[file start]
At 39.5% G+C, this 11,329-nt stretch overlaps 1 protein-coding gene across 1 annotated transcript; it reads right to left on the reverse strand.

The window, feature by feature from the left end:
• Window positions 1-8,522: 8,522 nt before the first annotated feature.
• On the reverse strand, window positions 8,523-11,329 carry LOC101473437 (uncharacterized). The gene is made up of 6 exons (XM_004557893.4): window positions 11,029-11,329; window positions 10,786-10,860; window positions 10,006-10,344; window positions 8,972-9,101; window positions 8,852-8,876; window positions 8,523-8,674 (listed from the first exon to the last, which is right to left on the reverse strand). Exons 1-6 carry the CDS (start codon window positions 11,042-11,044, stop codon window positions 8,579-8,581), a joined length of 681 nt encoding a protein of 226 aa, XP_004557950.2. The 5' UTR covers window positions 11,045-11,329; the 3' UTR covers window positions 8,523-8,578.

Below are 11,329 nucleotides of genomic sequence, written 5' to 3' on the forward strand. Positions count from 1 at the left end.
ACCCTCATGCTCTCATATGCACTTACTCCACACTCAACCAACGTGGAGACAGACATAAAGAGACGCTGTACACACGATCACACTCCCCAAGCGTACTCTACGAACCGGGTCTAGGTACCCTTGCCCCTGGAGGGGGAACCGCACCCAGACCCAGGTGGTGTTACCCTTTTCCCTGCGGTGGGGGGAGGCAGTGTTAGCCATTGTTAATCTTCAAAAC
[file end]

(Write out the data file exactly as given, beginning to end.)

At 39.5% G+C, this 11,329-nt stretch overlaps 1 protein-coding gene across 1 annotated transcript; it reads right to left on the reverse strand.

The window, feature by feature from the left end:
• Window positions 1-8,522: 8,522 nt before the first annotated feature.
• On the reverse strand, window positions 8,523-11,329 carry LOC101473437 (uncharacterized). The gene is made up of 6 exons (XM_004557893.4): window positions 11,029-11,329; window positions 10,786-10,860; window positions 10,006-10,344; window positions 8,972-9,101; window positions 8,852-8,876; window positions 8,523-8,674 (listed from the first exon to the last, which is right to left on the reverse strand). Exons 1-6 carry the CDS (start codon window positions 11,042-11,044, stop codon window positions 8,579-8,581), a joined length of 681 nt encoding a protein of 226 aa, XP_004557950.2. The 5' UTR covers window positions 11,045-11,329; the 3' UTR covers window positions 8,523-8,578.

Below are 11,329 nucleotides of genomic sequence, written 5' to 3' on the forward strand. Positions count from 1 at the left end.
ACCCTCATGCTCTCATATGCACTTACTCCACACTCAACCAACGTGGAGACAGACATAAAGAGACGCTGTACACACGATCACACTCCCCAAGCGTACTCTACGAACCGGGTCTAGGTACCCTTGCCCCTGGAGGGGGAACCGCACCCAGACCCAGGTGGTGTTACCCTTTTCCCTGCGGTGGGGGGAGGCAGTGTTAGCCATTGTTAATCTTCAAAAC